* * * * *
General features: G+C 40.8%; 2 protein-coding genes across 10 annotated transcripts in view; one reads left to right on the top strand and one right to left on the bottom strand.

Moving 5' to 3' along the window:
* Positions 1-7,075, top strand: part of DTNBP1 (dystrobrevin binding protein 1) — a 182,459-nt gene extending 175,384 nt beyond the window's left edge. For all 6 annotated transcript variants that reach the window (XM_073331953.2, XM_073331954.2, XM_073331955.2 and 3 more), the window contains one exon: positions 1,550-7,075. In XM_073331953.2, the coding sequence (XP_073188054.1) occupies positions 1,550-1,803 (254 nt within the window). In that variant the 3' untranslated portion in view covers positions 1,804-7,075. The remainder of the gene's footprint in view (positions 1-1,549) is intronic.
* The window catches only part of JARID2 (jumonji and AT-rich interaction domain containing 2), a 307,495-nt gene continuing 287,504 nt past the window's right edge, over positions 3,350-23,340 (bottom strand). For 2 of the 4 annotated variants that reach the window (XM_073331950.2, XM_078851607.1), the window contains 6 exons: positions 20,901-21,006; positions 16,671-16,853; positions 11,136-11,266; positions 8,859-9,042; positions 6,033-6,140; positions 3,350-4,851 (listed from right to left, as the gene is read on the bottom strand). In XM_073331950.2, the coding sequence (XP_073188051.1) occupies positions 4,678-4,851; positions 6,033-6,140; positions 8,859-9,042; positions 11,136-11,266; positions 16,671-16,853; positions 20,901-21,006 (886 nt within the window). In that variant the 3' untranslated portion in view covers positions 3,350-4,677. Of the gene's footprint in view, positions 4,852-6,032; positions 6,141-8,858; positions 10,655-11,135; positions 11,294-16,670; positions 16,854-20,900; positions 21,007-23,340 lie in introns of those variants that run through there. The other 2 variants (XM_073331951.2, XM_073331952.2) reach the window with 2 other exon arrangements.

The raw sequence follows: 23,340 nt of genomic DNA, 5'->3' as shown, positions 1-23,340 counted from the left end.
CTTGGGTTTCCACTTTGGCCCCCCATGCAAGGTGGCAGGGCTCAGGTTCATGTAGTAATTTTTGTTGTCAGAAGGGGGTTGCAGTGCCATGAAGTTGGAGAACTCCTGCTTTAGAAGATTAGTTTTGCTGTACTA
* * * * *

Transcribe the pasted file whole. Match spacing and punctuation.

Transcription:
General features: G+C 40.8%; 2 protein-coding genes across 10 annotated transcripts in view; one reads left to right on the top strand and one right to left on the bottom strand.

Moving 5' to 3' along the window:
* Positions 1-7,075, top strand: part of DTNBP1 (dystrobrevin binding protein 1) — a 182,459-nt gene extending 175,384 nt beyond the window's left edge. For all 6 annotated transcript variants that reach the window (XM_073331953.2, XM_073331954.2, XM_073331955.2 and 3 more), the window contains one exon: positions 1,550-7,075. In XM_073331953.2, the coding sequence (XP_073188054.1) occupies positions 1,550-1,803 (254 nt within the window). In that variant the 3' untranslated portion in view covers positions 1,804-7,075. The remainder of the gene's footprint in view (positions 1-1,549) is intronic.
* The window catches only part of JARID2 (jumonji and AT-rich interaction domain containing 2), a 307,495-nt gene continuing 287,504 nt past the window's right edge, over positions 3,350-23,340 (bottom strand). For 2 of the 4 annotated variants that reach the window (XM_073331950.2, XM_078851607.1), the window contains 6 exons: positions 20,901-21,006; positions 16,671-16,853; positions 11,136-11,266; positions 8,859-9,042; positions 6,033-6,140; positions 3,350-4,851 (listed from right to left, as the gene is read on the bottom strand). In XM_073331950.2, the coding sequence (XP_073188051.1) occupies positions 4,678-4,851; positions 6,033-6,140; positions 8,859-9,042; positions 11,136-11,266; positions 16,671-16,853; positions 20,901-21,006 (886 nt within the window). In that variant the 3' untranslated portion in view covers positions 3,350-4,677. Of the gene's footprint in view, positions 4,852-6,032; positions 6,141-8,858; positions 10,655-11,135; positions 11,294-16,670; positions 16,854-20,900; positions 21,007-23,340 lie in introns of those variants that run through there. The other 2 variants (XM_073331951.2, XM_073331952.2) reach the window with 2 other exon arrangements.

The raw sequence follows: 23,340 nt of genomic DNA, 5'->3' as shown, positions 1-23,340 counted from the left end.
CTTGGGTTTCCACTTTGGCCCCCCATGCAAGGTGGCAGGGCTCAGGTTCATGTAGTAATTTTTGTTGTCAGAAGGGGGTTGCAGTGCCATGAAGTTGGAGAACTCCTGCTTTAGAAGATTAGTTTTGCTGTACTA